Are you trying to get the buyer to buy what you want to sell?

What is the difference between Apple creating the iPhone and Motorola selling the next great thing?

What is the difference between me needing to sell you a new system to meet my budget goals or you needing a new system that grows the business?

What is the difference between I have a really cool new product, and you can’t produce enough quality product to meet schedule?

The differences are always the same two things:

Who you are(buyer or seller)

Why you are here (to extract value from the other or create value for both of you)

Up until this century, these differences didn’t matter much. Until the 21st Century it was a seller’s market. The 20th Century was a time of fulfillment. The world was thirsty for products and services. Over the 20th Century, the demand for cars, homes, TVs, snowmobiles, phones and cell phones along with computers, hair dryers and almost anything you can think of went from “what is that” to “we have 2 and an old one in the basement. In the 20th Century, the seller’s problem was more capacity because everything they could build or grow they could sell.

The 21st Century turned the tables. Whatever the buyer wants, the buyer can get, and the quality is at least good enough. If the buyer is willing to wait or spend more time on Google, the price will go down yet again. The buyer is in charge, and the internet gives the buyer transparency to see and know everything about products, services and the sellers.

Transparency lets the buyer see who has quality issues, whose delivery is unreasonable, who are being sued, and who wins all the awards for customer service. Transparency makes it easy to see who says what vs. who does what. Transparency make integrity something real and measurable – it is often the reason we buy, because we trust.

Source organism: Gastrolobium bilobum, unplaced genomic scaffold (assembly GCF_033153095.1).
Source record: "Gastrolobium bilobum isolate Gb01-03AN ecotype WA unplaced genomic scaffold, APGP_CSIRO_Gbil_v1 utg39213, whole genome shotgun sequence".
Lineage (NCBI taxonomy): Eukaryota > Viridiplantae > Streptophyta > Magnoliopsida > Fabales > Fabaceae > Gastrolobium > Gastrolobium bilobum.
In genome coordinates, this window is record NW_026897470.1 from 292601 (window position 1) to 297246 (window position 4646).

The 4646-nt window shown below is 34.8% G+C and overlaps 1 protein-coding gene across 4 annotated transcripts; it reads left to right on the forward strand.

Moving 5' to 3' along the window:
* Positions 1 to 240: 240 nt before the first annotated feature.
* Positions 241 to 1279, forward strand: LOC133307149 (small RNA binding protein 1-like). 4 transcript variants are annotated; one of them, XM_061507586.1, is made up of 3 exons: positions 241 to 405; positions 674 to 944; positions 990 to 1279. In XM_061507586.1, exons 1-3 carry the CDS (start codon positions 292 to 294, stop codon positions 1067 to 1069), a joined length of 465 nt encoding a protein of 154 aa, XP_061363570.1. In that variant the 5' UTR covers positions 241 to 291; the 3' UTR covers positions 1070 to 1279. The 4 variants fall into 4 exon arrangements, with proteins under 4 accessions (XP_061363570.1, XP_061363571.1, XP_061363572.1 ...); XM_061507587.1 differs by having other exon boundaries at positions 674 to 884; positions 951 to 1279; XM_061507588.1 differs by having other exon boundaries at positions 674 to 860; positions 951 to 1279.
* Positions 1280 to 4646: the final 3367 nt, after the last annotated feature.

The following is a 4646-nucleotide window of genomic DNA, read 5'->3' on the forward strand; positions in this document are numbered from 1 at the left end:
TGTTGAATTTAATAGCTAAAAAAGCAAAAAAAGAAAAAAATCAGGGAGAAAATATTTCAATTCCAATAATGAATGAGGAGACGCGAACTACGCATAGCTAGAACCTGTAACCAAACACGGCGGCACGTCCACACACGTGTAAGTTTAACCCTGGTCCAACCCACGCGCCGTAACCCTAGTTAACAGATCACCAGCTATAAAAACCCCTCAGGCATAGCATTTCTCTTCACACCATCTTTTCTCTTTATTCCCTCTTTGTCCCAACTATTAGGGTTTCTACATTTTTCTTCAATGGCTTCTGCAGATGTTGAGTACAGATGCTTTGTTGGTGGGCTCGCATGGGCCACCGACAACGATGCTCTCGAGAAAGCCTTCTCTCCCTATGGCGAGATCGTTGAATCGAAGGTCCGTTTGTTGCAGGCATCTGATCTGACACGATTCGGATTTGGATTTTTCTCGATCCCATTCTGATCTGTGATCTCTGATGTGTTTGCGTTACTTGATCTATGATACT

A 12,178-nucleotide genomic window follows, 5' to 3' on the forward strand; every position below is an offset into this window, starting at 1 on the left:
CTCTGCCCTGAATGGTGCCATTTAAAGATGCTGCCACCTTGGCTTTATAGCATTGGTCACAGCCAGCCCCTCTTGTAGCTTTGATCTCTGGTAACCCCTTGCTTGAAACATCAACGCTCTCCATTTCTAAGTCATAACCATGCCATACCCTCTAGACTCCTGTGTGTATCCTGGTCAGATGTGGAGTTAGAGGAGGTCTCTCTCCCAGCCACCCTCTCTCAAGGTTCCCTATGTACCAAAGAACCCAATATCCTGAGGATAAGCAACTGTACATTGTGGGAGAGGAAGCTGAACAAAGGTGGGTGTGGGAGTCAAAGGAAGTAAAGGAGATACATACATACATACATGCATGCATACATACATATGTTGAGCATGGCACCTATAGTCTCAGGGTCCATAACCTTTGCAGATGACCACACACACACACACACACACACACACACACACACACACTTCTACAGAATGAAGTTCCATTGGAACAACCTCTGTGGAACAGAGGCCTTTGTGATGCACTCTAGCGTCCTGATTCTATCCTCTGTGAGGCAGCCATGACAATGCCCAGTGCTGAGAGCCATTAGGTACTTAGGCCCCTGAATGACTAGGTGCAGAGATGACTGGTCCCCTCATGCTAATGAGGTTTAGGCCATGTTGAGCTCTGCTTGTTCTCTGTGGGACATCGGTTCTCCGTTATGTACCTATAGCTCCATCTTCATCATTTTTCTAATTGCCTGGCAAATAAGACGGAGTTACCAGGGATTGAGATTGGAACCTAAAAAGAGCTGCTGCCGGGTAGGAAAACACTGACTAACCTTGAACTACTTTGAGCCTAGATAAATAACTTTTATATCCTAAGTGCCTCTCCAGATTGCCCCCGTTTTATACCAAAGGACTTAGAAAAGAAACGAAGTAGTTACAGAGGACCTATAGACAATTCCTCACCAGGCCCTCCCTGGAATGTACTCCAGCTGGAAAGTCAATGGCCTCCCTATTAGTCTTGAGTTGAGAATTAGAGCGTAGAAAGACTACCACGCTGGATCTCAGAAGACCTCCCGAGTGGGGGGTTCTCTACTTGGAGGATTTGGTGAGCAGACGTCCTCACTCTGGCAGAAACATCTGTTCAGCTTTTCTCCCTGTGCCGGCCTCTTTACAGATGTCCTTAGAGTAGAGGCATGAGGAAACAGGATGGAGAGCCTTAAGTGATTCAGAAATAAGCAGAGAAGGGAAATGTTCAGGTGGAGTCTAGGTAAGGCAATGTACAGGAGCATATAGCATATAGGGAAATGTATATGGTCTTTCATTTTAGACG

So thought leaders are those who are passionate about creating and delivering value to those they serve. Thought leaders understand what their customers are trying to achieve and use the seller’s deep knowledge to create something that helps their customer achieve outcomes to reach the customer’s goals. By achieving the outcomes, the customer has less risk going forward, makes more money and spends less time than their competition. It is this value created by achievement that makes both the buyer and the seller more profit based on more value. The bottom line is successful customers are happy to pay more for more success.

Those sellers who have a need to sell something to a buyer for the seller’s reasons approach the situation from the seller’s headquarters out. They are looking for buyers that aren’t sure what they need to solve their problems and many not even be clear about the problem. This seller will focus on salesmanship, marketing, win/lose, tactics, discounting, and any form of fear or scarcity selling possible to get what they need to meet the sellers goals. This seller-focused model will ring out any value for the seller. They will cross-sell and up-sell as quickly as possible. If the customer is very savvy about what they are buying, they will have a plan. They select the product or service as the best available for the current budget. Both the buyer and seller help to get some value, but neither is working with the other to create the most value.

No one goes into a business relationship without knowing if they are the buyer or the seller. The point for intentional clarity for the buyer and seller is are you there to create additional value in order to make money as a partner or are you there to make as much money as possible “FROM” your customer as a vendor.

Buyers and sellers better be here to add value before they extract. In the 21st Century, those who extract without adding will have a short story because everyone is watching.

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